The problem is, to literally get the kitchen sink with your California, the list price reaches £50,000 and beyond. That’s an awful lot of money, especially given a used T5 California will sate your camping requirements just as effectively for a significantly lower sum. It’s upon this realisation that the evolutionary approach feels slightly flawed. However, if you want the ultimate camper experience, few vans can match the everyday usability of the T6 California.
Driven: Volkswagen California Ocean
Comfortable, modern and easy to use, the Volkswagen California Ocean is proof that camping needn't be about cold tents, messy guide ropes and air beds that mysteriously deflate during the night.
What does a Volkswagen T6 California (2015) cost?
Volkswagen T6 California (2015): What's It Like Inside?
The vast majority of the changes from T5 California to T6 California are unseen, but those you can see are largely at the front of the cabin. The front seats, for example, are among the best you'll find in any car or van when it comes to comfort, with lots of firm padding for upper leg and lower back support. As a result, you can cover huge distances in comfort.
Behind the front seats it’s business as usual, so both the Beach and Ocean models sleep four with a setup that comprises a rear double bed and a pop-up roof that unveils a further double mattress ensconced within canvas sidewalls.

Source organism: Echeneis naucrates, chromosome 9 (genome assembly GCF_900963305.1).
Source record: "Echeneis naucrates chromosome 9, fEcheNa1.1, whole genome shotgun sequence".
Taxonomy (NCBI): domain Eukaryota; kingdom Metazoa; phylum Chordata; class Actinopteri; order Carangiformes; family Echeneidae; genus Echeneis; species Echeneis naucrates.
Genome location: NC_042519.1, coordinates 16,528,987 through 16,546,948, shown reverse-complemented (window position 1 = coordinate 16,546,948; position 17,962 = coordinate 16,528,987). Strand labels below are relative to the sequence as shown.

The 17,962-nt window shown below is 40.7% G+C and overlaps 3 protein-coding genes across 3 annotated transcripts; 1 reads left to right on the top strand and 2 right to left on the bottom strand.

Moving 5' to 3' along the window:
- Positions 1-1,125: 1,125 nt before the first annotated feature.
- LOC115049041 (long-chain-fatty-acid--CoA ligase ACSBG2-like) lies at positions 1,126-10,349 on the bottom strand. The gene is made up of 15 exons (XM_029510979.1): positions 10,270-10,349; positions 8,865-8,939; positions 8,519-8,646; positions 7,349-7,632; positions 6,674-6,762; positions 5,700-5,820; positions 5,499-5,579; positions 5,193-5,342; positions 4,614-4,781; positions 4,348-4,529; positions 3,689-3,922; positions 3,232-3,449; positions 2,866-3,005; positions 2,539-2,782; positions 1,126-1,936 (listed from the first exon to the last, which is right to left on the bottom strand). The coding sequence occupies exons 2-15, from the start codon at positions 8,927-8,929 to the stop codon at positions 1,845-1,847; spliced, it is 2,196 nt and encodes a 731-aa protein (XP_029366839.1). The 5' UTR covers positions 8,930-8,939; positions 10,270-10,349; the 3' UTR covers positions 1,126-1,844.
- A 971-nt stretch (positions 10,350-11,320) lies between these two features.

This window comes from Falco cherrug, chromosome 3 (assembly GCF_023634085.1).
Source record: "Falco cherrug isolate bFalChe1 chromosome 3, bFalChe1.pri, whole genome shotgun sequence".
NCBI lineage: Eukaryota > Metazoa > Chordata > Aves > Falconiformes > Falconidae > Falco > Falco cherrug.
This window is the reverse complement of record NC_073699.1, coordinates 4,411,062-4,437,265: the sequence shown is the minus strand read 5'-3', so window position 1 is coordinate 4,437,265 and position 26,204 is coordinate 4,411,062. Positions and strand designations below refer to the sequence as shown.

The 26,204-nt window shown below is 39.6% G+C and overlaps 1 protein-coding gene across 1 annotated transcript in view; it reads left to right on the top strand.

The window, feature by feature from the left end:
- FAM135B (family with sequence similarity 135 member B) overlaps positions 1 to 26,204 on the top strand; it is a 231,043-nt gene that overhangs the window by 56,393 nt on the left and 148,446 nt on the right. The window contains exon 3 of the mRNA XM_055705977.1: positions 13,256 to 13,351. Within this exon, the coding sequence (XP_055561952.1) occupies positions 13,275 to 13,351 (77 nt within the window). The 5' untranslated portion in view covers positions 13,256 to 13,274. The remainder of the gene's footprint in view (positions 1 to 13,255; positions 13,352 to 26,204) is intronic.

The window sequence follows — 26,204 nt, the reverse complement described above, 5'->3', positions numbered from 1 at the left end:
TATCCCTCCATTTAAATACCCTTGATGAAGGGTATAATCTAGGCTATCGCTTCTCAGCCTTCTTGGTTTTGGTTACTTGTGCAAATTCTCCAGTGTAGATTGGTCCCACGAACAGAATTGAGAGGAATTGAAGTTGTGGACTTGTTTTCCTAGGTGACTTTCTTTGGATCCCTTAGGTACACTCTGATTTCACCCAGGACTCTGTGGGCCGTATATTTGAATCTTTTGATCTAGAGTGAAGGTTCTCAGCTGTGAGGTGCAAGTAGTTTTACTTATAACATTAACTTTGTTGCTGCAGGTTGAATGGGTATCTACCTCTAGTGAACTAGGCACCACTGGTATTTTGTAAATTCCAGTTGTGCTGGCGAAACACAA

Whether a five-seat Ocean or four-seat Beach model, the double bed is massive, comfortable and easy as pie to operate – a couple of lever pulls and the rear chairs are flat and ready to sleep on. In Beach models the pop-up roof is manually operated, whereas in the Ocean it’s electric.
Anyone with any experience in a T5 California will be very familiar with the T6 Ocean’s kitchen – the architecture is identical, save for an additional rail, cup holder and a couple of shelves. Volkswagen’s view is that redesigning the kitchen would be pointless – like rearranging a utility room. It worked perfectly well before and it still does.
It remains a quality environment - wood veneered, easy to use, hefty and surprisingly adept at swallowing oddments. There’s a 30-litre fresh water tank and another of identical volume for waste, while the fridge stays at 42 litres – big enough for a good couple of days’ worth of food.